See for the complete scope of practice and the quality indicator documents.-Healthcare Chaplaincy Network News Release, 3/16/2016



A survey of 500 HealthMine insured consumers noted that 59% of consumers who use digital health apps and tools suffer from a chronic condition; 52% of these individuals are enrolled in a wellness program, and 33% received their health device/app from their wellness program. However, only 7% use a disease management tool. The survey reveals that consumers' use of health applications and devices has doubled in the past two years, but the right digital health tools are not necessarily getting into the hands of those who need them most.


However, respondents utilized a variety of digital health apps and tools not necessarily related to their chronic condition. Activity trackers and nutrition apps were among the most popular:

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Bryce Williams, CEO and president of HealthMine, commented, "The use of digital health in wellness is growing, but it's not necessarily being personalized to the individual level. Wearable activity trackers are just one tool in the box, and plan sponsors should customize both digital health technology and program incentives to meet the unique needs of each member."- Accessed 4/18/2016

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Eight-year-old Luke Dennison was born without fingers on his left hand, after developing symbrachydactyly, a congenital abnormality of the hand. Most children with symbrachydactyly have excellent function in daily activities but due to the length of their arm, do not qualify for most prosthetics. "I feel a strong sense of pride as a father that my wife and I are able to provide our son with a new hand. Through e-Nable and our Ultimaker2 3D printer, we are able to come up with a new hand whenever he needs one. Luke loves being able to pick the colors of his hand and show new designs off to his friends at school. E-Nable and Ultimaker have made it easy for us to give our son the life he deserves," says Gregg Dennison.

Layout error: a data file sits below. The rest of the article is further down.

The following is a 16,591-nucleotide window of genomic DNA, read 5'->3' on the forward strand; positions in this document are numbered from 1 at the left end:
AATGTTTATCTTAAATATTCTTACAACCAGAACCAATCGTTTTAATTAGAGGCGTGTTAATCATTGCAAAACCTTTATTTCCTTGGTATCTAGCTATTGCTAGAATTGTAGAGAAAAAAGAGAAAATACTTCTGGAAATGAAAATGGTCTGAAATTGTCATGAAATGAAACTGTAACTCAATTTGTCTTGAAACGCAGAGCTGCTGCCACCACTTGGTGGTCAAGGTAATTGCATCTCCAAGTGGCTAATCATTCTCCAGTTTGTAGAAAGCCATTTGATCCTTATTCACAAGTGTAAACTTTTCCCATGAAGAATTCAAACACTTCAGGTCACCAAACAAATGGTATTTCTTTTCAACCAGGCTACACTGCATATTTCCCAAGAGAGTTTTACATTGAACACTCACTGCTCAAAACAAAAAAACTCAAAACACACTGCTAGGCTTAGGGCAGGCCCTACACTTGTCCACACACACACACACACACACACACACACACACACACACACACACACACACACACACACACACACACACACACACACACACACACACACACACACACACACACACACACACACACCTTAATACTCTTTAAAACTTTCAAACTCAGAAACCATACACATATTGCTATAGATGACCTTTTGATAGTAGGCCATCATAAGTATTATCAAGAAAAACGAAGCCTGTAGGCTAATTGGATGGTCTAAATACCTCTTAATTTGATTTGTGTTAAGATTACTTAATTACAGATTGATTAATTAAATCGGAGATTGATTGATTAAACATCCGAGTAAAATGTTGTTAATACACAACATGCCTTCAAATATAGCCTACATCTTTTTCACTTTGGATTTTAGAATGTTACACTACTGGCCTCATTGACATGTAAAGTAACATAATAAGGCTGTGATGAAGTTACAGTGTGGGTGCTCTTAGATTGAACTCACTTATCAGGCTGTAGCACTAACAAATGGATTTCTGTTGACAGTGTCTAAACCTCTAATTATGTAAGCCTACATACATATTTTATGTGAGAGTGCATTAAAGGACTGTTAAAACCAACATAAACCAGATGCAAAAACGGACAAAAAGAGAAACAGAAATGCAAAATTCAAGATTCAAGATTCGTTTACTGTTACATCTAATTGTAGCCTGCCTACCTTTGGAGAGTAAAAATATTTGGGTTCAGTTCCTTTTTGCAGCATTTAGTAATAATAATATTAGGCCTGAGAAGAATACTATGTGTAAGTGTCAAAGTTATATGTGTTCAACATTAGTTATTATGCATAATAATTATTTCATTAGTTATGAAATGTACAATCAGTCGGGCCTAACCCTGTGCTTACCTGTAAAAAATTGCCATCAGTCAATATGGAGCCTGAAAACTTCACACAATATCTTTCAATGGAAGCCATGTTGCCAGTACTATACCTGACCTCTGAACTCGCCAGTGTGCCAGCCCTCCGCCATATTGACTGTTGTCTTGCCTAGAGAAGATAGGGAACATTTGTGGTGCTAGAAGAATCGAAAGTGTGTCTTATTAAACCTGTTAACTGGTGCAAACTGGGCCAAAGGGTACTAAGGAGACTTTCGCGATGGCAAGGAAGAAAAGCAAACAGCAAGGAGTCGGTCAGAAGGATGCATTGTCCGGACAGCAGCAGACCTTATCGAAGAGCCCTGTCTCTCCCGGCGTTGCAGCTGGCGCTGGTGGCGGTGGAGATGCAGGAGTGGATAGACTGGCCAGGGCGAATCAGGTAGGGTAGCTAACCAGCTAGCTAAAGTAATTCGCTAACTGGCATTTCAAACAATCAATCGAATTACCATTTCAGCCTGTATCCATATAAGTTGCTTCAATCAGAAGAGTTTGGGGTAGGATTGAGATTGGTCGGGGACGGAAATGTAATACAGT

"Being able to provide someone with a new assistive hand device, free of charge, not only changes their life but also mine and everyone working with e-Nable. More than 5,000 volunteers create, innovate, re-design, and give a helping hand to those that need it, whether it is helping to print parts, creating a completed device, or helping to guide others as they build one themselves," notes Aaron Brown, e-Nable volunteer.


To hear Luke's story, visit: Public Relations, Inc. Press Release, 8/12/2015

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"If what you believe is what you say and do, the guiding provocation runs like this: Show me your receipts, your text messages, your gas mileage, your online history, a record of your daily doings, and just to get things started, a transcript of the words you've spoken aloud in the course of a single day, and then we might begin to get a picture of your religious commitments. What doors of perception might begin to open when we allow ourselves to look at religion-and our own lives-in this way? What personal hypocrisies do we keep obscured to ourselves when don't?"


"The space of your worship is the space of your life. It's all made plain in the details of every kind of personal investment. A worship service? We're welcome to schedule them as often as we like, but it won't mean our worship stops or starts according to our schedules. The living witness of what we do with our lives speaks even as it writes out the detailed histories, and it doesn't operate according to all those unsustainable compartmentalizations we use to fool ourselves and others. No blind trust, we might say, in the playing out of my religion."-From Life's Too Short To Pretend You're Not Religious by David Dark, 2016, InterVarsity Press, Downers Grove, IL.


-PulseBeats compiled by Cathy Walker